British Brewer

Recreating the perfect British Pint

21 April

Malt: Part I – Base Malts vs Speciality Malts

English Marris Otter (2_Row Barley)

I have been working on getting my malt post together for what seems like an eternity. I have been finding blogging a difficult task with my work and family commitments.  I managed to get out of work at a reasonable hour this evening and decided I would work on getting my first Malt post out the door.

Over this series we are going to focus on the characteristics of malt, how it works, how to calculate the OG of the wort and then switch to looking at specialty malts and how they add flavour, colour, head, and improve mouthfeel.  But first I thought we should answer a very basic question.  What is the base malt, what is specialty malt and what is the difference between them?

First up what do they have in common – they are both barley.  Base malts impart colour, some flavour and supply the fermentable sugars.  Speciality malts provide little to none of the sugars but have a big impact to the colour and flavour.  First lets remind ourselves of the malting process first covered in my getting started post.  Malt is the product of soaking grains in water until they begin to germinate. The grains are then heated to halt the germination process.  This 2-stage “malting” process causes the grains to produce essential enzymes required to modify the grain starch into sugars and enable the yeast to do its job.

Base Malts
Base malts make up the bulk of the a batch and are typically derived from one of 2 types of barley, either 2-Row or 6-Row.  Base malts are created by drying the barley at a sufficiently low temperature to preserve enzymes (alpha and beta amylase) which convert starch into sugar (the same enzymes in saliva that make peanut butter and sour cream separate). It is these enzymes that are critical to the brewing process.  Without them the grain starch would not get converted to fermentable sugars. The sugars can be extracted from the barley’s own starches simply by soaking the grain in water at a controlled temperature in a process called mashing.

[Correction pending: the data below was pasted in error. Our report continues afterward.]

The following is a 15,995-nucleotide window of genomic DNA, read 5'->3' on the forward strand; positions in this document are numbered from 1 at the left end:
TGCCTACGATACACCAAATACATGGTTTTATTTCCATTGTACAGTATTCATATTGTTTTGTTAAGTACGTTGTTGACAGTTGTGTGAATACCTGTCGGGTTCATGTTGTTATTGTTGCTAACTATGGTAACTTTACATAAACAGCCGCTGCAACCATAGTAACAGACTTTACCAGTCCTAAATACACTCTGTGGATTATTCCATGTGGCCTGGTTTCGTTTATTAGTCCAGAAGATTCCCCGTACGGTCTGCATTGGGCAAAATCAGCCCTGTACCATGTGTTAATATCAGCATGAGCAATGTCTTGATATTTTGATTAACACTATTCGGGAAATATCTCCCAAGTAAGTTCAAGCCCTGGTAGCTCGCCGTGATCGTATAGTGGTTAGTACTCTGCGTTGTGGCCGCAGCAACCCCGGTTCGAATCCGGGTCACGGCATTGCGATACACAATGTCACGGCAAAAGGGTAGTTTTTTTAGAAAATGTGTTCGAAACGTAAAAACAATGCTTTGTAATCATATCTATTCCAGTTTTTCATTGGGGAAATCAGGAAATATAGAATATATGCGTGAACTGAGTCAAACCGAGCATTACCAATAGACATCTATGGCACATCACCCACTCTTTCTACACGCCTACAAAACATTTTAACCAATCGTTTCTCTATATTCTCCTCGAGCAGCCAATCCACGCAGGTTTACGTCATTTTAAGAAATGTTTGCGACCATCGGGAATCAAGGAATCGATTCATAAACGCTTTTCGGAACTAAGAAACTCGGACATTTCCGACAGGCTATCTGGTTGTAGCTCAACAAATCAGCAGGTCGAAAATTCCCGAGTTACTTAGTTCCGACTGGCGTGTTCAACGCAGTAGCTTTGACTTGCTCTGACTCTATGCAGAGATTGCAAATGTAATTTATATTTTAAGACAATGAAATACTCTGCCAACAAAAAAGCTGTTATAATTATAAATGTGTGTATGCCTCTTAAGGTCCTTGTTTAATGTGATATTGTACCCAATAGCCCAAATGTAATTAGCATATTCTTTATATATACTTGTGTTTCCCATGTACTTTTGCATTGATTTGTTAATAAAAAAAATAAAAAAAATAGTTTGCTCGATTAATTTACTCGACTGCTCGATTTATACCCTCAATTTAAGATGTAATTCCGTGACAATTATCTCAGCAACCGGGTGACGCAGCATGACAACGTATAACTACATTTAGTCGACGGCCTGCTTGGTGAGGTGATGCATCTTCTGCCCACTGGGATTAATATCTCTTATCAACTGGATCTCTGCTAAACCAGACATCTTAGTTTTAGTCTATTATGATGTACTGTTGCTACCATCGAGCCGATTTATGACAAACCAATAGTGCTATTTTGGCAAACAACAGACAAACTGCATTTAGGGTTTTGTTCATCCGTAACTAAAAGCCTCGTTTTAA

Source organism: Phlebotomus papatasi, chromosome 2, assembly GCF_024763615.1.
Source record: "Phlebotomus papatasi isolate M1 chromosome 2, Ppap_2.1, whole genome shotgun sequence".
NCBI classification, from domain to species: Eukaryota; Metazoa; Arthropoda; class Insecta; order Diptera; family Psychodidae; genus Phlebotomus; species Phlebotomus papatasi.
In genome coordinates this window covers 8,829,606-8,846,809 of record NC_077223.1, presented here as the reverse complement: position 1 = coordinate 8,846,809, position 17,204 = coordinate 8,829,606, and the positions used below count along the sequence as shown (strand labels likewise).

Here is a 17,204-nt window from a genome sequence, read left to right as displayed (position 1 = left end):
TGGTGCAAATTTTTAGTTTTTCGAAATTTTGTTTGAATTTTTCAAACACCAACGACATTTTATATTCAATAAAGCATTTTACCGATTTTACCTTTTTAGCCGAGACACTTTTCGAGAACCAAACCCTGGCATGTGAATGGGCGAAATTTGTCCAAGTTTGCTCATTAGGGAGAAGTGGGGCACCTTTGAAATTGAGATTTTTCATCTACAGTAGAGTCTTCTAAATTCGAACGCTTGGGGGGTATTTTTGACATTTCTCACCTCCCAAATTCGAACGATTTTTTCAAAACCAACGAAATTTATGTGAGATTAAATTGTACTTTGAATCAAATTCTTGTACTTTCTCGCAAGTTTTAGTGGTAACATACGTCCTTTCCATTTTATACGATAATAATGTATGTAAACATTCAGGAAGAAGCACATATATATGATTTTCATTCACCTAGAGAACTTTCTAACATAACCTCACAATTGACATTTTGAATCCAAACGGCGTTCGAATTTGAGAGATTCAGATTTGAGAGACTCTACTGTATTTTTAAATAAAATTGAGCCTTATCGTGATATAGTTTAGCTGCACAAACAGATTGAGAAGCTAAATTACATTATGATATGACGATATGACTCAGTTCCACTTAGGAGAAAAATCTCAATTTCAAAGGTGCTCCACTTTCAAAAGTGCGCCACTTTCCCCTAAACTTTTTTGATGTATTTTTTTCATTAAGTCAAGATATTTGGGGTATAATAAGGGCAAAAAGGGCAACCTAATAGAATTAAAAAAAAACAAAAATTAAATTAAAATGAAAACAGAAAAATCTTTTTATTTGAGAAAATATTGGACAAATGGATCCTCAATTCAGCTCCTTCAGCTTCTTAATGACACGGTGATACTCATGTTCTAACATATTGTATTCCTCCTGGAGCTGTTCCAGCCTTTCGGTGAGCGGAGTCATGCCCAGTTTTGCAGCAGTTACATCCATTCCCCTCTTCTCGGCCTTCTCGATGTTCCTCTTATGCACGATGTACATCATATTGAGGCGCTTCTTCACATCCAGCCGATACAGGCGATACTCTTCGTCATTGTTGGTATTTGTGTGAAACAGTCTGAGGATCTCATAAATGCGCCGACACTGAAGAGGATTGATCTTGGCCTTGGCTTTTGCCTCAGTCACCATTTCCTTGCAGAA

The most common form of base malt is Pale Malt, typically lite in colour and neutral malt flavour.  Another type of malt with high enzyme levels is Mild Malt, kilned at slightly higher temperatures to produce a nutty flavour. Other base malts include Vienna, Pilsener and Munich.

Specialty Malts
Specialty malts have no enzymes and therefor little to no diastatic power (ability to convert starch into sugars). These types of malt make up a smaller quantity of the grist but have a significant impact on the colour and flavour of an ale.  Most specialty malts are pale malts that have been kilned at higher temperatures and in doing so impart darker colours and roasted flavours.  The higher kilning temperatures do not preserve the enzymes. Typical specialty malts include Chocolate Malt, Black Malt and Brown Malt.

A special type of malt used a great deal in British Ales is Crystal malt.  Crystal malts are high-nitrogen malts which are soaked in water and roasted before kilning. They produce overly sweet toffee-like flavours and the sugars are sufficiently converted that they can be steeped without mashing to extract their flavor. Crystal malts are available in a range of colours, with darker-coloured malts kilned at higher temperatures, producing stronger, more caramel-like overtones. Some of the sugars in crystal malts caramelize during kilning and become unfermentable adding a sweetness to a beer.

So far the recipes we have covered have all been extract brews where the base malts are replaced with liquid or dried malt extracts.  The sugars have already been extracted and all we have to do is steep the specialty malts to extract flavour and colour.  But here is the twist and a major difference between extract and all-grain brewing.  With the exception of Crystal malts, which have no fermentable sugars remaining, other specialty malts such as the Chocolate, Brown and Dark malts may have no enzymes present BUT THEY ARE STILL LOADED WITH STARCHES.  So when an all-grain brewer adds his specialty grains to his grist there are enough enzymes present in the base malt to convert the specialty grains starches also.  I am very ready to retry some of my favorite recipes as all-grain to see the impact the mashing process has on the specialty grains.

There is a process called mini-mashing which adds a smaller, more manageable, amount of base malt to the specialty malt to convert the starches and then adding malt extract to the boil to get the OG gravity to where it needs to be.  In my humble opinion if I am going to go all-grain I am going all in.

Next up we will review how to use the diastatic level of the malt bill to predict the OG of the wort.